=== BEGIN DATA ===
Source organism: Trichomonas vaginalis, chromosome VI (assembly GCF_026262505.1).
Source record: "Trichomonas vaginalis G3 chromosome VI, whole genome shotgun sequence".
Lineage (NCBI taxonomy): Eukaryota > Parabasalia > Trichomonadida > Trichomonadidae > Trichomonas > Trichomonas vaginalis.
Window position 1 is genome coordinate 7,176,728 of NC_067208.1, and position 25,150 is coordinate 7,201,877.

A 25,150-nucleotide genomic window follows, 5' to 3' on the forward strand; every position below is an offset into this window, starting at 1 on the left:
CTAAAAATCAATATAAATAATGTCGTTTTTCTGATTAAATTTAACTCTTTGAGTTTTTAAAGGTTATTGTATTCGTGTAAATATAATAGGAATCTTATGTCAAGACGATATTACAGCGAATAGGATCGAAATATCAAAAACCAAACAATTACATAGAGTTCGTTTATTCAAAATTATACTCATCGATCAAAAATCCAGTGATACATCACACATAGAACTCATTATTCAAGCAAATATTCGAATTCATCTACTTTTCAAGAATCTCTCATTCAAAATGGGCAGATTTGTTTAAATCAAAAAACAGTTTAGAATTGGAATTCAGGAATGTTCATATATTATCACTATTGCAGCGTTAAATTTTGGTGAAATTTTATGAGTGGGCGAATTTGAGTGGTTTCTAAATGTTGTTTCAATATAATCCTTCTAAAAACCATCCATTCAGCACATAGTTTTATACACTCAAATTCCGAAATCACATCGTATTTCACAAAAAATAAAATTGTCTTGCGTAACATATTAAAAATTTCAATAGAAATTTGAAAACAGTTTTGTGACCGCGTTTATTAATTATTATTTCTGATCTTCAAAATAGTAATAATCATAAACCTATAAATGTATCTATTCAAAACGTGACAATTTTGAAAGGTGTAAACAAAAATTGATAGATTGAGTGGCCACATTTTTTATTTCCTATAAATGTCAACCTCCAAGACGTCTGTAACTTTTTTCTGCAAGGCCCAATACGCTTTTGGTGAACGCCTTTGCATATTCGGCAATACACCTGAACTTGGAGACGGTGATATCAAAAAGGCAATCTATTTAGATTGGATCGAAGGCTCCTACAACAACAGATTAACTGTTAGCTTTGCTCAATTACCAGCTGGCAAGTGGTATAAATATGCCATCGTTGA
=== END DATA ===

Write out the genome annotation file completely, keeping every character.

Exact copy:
Source organism: Trichomonas vaginalis, chromosome VI (assembly GCF_026262505.1).
Source record: "Trichomonas vaginalis G3 chromosome VI, whole genome shotgun sequence".
Lineage (NCBI taxonomy): Eukaryota > Parabasalia > Trichomonadida > Trichomonadidae > Trichomonas > Trichomonas vaginalis.
Window position 1 is genome coordinate 7,176,728 of NC_067208.1, and position 25,150 is coordinate 7,201,877.

A 25,150-nucleotide genomic window follows, 5' to 3' on the forward strand; every position below is an offset into this window, starting at 1 on the left:
CTAAAAATCAATATAAATAATGTCGTTTTTCTGATTAAATTTAACTCTTTGAGTTTTTAAAGGTTATTGTATTCGTGTAAATATAATAGGAATCTTATGTCAAGACGATATTACAGCGAATAGGATCGAAATATCAAAAACCAAACAATTACATAGAGTTCGTTTATTCAAAATTATACTCATCGATCAAAAATCCAGTGATACATCACACATAGAACTCATTATTCAAGCAAATATTCGAATTCATCTACTTTTCAAGAATCTCTCATTCAAAATGGGCAGATTTGTTTAAATCAAAAAACAGTTTAGAATTGGAATTCAGGAATGTTCATATATTATCACTATTGCAGCGTTAAATTTTGGTGAAATTTTATGAGTGGGCGAATTTGAGTGGTTTCTAAATGTTGTTTCAATATAATCCTTCTAAAAACCATCCATTCAGCACATAGTTTTATACACTCAAATTCCGAAATCACATCGTATTTCACAAAAAATAAAATTGTCTTGCGTAACATATTAAAAATTTCAATAGAAATTTGAAAACAGTTTTGTGACCGCGTTTATTAATTATTATTTCTGATCTTCAAAATAGTAATAATCATAAACCTATAAATGTATCTATTCAAAACGTGACAATTTTGAAAGGTGTAAACAAAAATTGATAGATTGAGTGGCCACATTTTTTATTTCCTATAAATGTCAACCTCCAAGACGTCTGTAACTTTTTTCTGCAAGGCCCAATACGCTTTTGGTGAACGCCTTTGCATATTCGGCAATACACCTGAACTTGGAGACGGTGATATCAAAAAGGCAATCTATTTAGATTGGATCGAAGGCTCCTACAACAACAGATTAACTGTTAGCTTTGCTCAATTACCAGCTGGCAAGTGGTATAAATATGCCATCGTTGA